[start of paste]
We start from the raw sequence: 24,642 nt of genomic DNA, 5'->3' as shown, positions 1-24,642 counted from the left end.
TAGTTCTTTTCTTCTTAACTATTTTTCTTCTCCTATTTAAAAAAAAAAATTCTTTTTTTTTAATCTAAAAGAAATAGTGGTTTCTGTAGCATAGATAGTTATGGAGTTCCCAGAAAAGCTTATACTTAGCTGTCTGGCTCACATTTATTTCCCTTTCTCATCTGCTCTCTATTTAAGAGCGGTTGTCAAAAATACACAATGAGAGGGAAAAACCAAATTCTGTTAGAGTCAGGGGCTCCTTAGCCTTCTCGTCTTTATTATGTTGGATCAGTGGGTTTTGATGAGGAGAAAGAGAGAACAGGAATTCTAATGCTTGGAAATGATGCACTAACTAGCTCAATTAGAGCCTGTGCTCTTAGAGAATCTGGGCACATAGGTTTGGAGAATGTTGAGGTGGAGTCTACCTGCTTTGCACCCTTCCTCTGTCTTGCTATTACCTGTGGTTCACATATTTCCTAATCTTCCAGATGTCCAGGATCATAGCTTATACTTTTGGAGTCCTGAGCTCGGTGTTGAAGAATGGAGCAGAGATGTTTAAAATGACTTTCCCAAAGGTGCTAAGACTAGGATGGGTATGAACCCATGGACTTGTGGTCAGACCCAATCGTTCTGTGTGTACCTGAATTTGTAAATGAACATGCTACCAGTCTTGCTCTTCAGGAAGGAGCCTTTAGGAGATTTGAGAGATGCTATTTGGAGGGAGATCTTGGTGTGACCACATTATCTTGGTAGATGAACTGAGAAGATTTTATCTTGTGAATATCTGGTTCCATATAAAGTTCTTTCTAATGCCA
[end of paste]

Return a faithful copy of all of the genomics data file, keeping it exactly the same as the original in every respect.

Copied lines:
We start from the raw sequence: 24,642 nt of genomic DNA, 5'->3' as shown, positions 1-24,642 counted from the left end.
TAGTTCTTTTCTTCTTAACTATTTTTCTTCTCCTATTTAAAAAAAAAAATTCTTTTTTTTTAATCTAAAAGAAATAGTGGTTTCTGTAGCATAGATAGTTATGGAGTTCCCAGAAAAGCTTATACTTAGCTGTCTGGCTCACATTTATTTCCCTTTCTCATCTGCTCTCTATTTAAGAGCGGTTGTCAAAAATACACAATGAGAGGGAAAAACCAAATTCTGTTAGAGTCAGGGGCTCCTTAGCCTTCTCGTCTTTATTATGTTGGATCAGTGGGTTTTGATGAGGAGAAAGAGAGAACAGGAATTCTAATGCTTGGAAATGATGCACTAACTAGCTCAATTAGAGCCTGTGCTCTTAGAGAATCTGGGCACATAGGTTTGGAGAATGTTGAGGTGGAGTCTACCTGCTTTGCACCCTTCCTCTGTCTTGCTATTACCTGTGGTTCACATATTTCCTAATCTTCCAGATGTCCAGGATCATAGCTTATACTTTTGGAGTCCTGAGCTCGGTGTTGAAGAATGGAGCAGAGATGTTTAAAATGACTTTCCCAAAGGTGCTAAGACTAGGATGGGTATGAACCCATGGACTTGTGGTCAGACCCAATCGTTCTGTGTGTACCTGAATTTGTAAATGAACATGCTACCAGTCTTGCTCTTCAGGAAGGAGCCTTTAGGAGATTTGAGAGATGCTATTTGGAGGGAGATCTTGGTGTGACCACATTATCTTGGTAGATGAACTGAGAAGATTTTATCTTGTGAATATCTGGTTCCATATAAAGTTCTTTCTAATGCCA